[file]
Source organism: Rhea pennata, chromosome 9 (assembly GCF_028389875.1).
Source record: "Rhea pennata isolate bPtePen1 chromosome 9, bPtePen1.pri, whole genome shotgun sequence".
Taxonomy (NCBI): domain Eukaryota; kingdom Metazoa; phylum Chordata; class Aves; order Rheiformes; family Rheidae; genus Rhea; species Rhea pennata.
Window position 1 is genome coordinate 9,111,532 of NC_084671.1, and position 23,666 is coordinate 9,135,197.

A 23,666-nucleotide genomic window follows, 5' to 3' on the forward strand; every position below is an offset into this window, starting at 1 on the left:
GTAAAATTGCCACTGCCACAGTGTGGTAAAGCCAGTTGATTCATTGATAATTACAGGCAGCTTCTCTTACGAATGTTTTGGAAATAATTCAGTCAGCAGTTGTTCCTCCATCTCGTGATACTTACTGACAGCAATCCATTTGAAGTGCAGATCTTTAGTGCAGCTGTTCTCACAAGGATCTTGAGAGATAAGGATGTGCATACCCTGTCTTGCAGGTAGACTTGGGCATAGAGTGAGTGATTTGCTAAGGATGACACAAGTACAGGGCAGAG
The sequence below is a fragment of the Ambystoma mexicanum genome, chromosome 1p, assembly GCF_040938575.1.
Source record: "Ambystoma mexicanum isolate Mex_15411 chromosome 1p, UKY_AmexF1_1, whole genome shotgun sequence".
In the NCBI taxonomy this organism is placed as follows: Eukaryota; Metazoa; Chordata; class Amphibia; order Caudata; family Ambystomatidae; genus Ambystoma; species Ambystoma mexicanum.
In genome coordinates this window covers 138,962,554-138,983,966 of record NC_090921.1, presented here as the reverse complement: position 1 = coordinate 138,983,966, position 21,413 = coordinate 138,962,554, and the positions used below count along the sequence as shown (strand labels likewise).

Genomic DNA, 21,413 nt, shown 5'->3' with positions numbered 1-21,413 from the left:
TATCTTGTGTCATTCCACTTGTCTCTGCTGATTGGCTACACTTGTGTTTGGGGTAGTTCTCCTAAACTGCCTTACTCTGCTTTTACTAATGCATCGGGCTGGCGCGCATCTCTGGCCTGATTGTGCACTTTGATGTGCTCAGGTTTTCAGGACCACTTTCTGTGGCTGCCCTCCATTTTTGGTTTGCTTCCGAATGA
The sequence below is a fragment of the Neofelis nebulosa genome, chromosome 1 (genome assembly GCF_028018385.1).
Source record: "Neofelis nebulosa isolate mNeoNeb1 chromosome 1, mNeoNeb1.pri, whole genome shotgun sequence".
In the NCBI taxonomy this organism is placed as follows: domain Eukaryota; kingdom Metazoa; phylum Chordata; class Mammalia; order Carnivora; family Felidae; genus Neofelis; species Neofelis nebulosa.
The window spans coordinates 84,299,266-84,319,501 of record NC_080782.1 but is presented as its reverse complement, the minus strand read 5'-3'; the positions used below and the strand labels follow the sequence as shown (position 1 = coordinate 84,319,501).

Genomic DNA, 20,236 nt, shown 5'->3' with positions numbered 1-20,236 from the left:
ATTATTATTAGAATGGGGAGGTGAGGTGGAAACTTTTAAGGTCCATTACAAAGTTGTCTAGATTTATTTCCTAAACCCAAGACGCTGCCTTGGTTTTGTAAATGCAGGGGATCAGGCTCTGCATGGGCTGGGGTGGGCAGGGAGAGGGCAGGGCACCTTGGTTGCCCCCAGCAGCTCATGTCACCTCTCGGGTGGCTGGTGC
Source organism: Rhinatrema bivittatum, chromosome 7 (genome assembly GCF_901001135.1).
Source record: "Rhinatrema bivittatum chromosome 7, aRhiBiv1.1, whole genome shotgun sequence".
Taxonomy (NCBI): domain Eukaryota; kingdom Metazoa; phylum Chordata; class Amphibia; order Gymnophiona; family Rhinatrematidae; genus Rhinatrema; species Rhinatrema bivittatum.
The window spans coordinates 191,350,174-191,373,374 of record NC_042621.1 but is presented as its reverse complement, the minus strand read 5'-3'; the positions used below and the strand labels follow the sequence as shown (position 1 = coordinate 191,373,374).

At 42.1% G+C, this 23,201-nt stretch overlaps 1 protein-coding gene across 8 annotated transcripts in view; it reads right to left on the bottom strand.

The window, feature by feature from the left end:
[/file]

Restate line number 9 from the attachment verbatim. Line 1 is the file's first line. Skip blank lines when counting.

In the NCBI taxonomy this organism is placed as follows: Eukaryota; Metazoa; Chordata; class Amphibia; order Caudata; family Ambystomatidae; genus Ambystoma; species Ambystoma mexicanum.